The study also highlights a disparity between the working style options employees believe to be most motivating and those that they are offered – as the vast majority of employees who are currently offered flexible working believe it motivates them, yet less than a third (30 percent) of business offer it. The deficit is most apparent in the manufacturing industry where nearly all employees currently offered the benefit (91 percent) believe the opportunity to work more flexibly would improve their motivation and productivity at work, yet less than a quarter (23 percent) have the option.

Far from being an attitude associated only with younger workers, flexible working is valued most by 35-44 year olds of whom 59 percent value the opportunity ‘a great deal’, compared to just 47 percent of millennials (under 35s). Suggesting cash isn’t always king, good workplace culture was cited as being crucial to improving workplace productivity, while more than half of employees (53 percent) believe work they find interesting boosts their productivity levels. Furthermore, almost one on five (18 percent) employees cite poor work life balance as a reason for leaving their last job – a problem many companies could address with flexible working.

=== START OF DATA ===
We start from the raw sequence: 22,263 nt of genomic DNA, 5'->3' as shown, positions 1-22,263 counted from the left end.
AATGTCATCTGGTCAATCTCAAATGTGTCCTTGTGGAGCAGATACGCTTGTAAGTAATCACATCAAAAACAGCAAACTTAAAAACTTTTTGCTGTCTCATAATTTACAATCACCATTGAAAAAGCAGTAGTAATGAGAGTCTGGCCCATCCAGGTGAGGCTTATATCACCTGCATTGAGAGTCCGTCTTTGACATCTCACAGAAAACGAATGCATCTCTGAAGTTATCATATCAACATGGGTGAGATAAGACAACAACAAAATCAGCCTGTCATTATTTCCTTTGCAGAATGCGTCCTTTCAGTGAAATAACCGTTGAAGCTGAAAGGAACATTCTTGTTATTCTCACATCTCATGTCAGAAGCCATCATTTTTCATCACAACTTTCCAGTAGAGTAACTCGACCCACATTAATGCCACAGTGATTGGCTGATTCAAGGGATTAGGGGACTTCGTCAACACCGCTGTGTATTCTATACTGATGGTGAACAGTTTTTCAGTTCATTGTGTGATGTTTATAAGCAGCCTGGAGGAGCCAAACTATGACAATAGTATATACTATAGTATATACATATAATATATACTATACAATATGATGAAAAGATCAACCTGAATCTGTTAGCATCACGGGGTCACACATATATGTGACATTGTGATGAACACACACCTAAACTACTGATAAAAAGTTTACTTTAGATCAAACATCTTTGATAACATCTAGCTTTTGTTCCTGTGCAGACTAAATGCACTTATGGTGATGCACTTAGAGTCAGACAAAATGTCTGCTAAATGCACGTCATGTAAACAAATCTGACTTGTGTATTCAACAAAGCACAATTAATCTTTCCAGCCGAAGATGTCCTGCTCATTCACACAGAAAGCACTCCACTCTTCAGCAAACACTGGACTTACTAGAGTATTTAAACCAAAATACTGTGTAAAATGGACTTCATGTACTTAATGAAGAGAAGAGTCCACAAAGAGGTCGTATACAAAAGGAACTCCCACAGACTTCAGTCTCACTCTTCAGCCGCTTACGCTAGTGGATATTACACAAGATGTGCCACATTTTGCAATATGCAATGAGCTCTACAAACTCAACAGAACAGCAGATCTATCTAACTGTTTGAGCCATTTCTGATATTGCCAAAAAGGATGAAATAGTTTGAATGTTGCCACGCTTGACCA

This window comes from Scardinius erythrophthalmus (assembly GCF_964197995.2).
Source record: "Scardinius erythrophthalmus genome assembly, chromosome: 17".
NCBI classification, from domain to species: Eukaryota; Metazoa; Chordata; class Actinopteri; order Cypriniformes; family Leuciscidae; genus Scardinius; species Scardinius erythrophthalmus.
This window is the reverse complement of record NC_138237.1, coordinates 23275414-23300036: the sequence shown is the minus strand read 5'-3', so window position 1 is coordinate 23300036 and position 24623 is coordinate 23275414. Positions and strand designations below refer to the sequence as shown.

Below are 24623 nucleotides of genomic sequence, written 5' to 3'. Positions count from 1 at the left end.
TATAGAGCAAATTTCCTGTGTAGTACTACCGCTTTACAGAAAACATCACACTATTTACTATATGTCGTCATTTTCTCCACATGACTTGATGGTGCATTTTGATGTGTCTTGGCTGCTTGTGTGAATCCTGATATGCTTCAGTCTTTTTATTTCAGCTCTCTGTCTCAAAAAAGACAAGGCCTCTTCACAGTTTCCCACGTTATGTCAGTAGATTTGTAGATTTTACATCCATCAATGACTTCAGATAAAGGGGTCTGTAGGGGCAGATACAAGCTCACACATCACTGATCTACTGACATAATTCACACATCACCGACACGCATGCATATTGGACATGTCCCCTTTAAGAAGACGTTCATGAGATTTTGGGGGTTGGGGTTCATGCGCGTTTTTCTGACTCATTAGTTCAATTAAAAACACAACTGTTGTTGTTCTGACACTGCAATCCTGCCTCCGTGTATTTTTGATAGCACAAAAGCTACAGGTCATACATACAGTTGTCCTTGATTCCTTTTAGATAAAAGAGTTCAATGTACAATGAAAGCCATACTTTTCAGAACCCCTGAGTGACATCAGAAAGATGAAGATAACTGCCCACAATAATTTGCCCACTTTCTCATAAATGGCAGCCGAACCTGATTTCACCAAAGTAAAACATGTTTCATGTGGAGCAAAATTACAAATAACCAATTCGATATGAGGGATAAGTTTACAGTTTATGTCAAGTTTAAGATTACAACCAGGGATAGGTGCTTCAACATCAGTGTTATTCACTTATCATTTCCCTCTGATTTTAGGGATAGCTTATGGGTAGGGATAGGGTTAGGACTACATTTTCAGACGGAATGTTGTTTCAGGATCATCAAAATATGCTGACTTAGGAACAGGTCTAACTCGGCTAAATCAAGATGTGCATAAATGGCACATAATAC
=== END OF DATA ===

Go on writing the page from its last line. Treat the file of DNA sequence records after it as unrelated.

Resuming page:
Via CBC News : Tips on increasing productivity and battling workplace distractions

Turn off the notifications on everything — ignore the beeping phone noise every once and a while

Many workers need to concentrate deeply to get their work done, yet workplace design, technology and our colleagues conspire to distract us.

This has never been truer given workplace layouts with he notifications our phones and computers generate and how we’ve convinced ourselves our entourage requires a response to everything all the time.

Distractions are problematic. They sap the finite resource we have between our ears.

The energy required to restart our concentration after being distracted by checking email, talking to a colleague or responding to a phone notification is significant.

People and others who work with their hands figured this out a long time ago. When is the last time you saw a welder with an eye on their Facebook feed and a hand on a welding torch?